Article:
A mild-mannered man who spent hours in the city archives, cataloging, and studying antiques, Lovecraft had a way of maximizing his talents which few could hope to rival. A thread running through all of his work is the theme of insignificance. There are countless psychological ramifications that come along with this one, but let me restrict myself to a few artistic remarks on Lovecraft's techniques. "Cosmic horror" throws mankind's minuscule status within the universe into sharp relief. Everywhere, there are sinister forces and deities whose sheer immensity makes a mockery of any human effort. All about us, there are strange forces and beings who pervade the atmosphere. In one of his most effective stories (From Beyond), Lovecraft introduces a character who has created a machine which enables a sixth sense, effectively adumbrating a sinister world which lives all around us. In typical Lovecration fashion, the only real description we get of this netherforce consists in the reactions of the people who witness it, all of whom are compelled to donate their sanity as payment for the view.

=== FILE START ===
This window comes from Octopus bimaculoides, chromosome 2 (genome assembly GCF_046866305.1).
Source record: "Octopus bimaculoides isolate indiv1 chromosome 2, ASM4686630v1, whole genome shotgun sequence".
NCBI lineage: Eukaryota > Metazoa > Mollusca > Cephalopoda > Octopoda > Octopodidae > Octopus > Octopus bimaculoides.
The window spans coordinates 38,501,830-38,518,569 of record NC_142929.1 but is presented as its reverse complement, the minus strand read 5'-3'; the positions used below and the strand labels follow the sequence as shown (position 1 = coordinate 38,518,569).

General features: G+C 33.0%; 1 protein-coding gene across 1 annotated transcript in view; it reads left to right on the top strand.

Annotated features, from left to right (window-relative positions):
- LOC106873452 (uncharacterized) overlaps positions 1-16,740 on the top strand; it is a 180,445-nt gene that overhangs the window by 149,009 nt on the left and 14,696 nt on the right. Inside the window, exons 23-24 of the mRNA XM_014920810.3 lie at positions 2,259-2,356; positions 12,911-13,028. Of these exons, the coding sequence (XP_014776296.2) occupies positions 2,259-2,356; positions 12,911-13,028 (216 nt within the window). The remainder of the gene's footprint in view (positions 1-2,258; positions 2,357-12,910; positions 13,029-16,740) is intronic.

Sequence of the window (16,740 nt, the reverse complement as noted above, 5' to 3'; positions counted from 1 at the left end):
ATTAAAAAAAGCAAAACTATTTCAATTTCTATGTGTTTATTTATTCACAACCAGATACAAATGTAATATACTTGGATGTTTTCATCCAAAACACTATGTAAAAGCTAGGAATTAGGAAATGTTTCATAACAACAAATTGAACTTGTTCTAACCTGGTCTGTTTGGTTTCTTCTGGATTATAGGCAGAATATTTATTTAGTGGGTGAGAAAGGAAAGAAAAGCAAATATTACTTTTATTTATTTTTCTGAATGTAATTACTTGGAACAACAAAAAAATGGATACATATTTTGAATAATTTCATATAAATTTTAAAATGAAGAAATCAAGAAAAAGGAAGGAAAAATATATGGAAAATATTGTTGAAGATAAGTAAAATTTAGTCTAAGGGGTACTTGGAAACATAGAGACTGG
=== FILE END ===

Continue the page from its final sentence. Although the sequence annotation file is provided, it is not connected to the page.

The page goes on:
Supernatural Horror in Literature is remarkable for its learned approach to the genre. Lovecraft opens the book with the now almost- famous lines: "The oldest and strongest emotion of mankind is fear, and the oldest and strongest kind of fear is fear of the unknown." But the "unknown" must remain unknown if it is to be effectively wielded in fiction. Consider this quote: "It may be well to remark here that occult believers are less effective than materialists in delineating the spectral and the fantastic, since to them the phantom world is so commonplace a reality that they tend to refer to it with less awe, remoteness, and impressiveness, than do those who see in it an absolute and stupendous violation of the natural order." This is vintage Lovecraft: intense, hyperbolic, and tragically sincere. But Lovecraft is right. If you attempt to introduce too much of a scientific, or pseudo-scientific framework into the tale, the atmosphere is jettisoned. So, the inviolable rule of Lovecration horror is never to reveal the monster completely, and to allow the reader to languish in an atmosphere of relentless terror and panic, with no recourse to anything of even vague familiarity. Here, I would say, Lovecraft often succeeds. His style is hampered by archaic terminology, and truly comical outbursts of dialogue, but the scenes are set so effectively that the atmosphere becomes the story's greatest merit.